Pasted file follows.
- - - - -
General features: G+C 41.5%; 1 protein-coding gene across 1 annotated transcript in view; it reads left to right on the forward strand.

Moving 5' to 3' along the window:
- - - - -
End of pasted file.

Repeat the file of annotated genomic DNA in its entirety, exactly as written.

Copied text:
General features: G+C 41.5%; 1 protein-coding gene across 1 annotated transcript in view; it reads left to right on the forward strand.

Moving 5' to 3' along the window: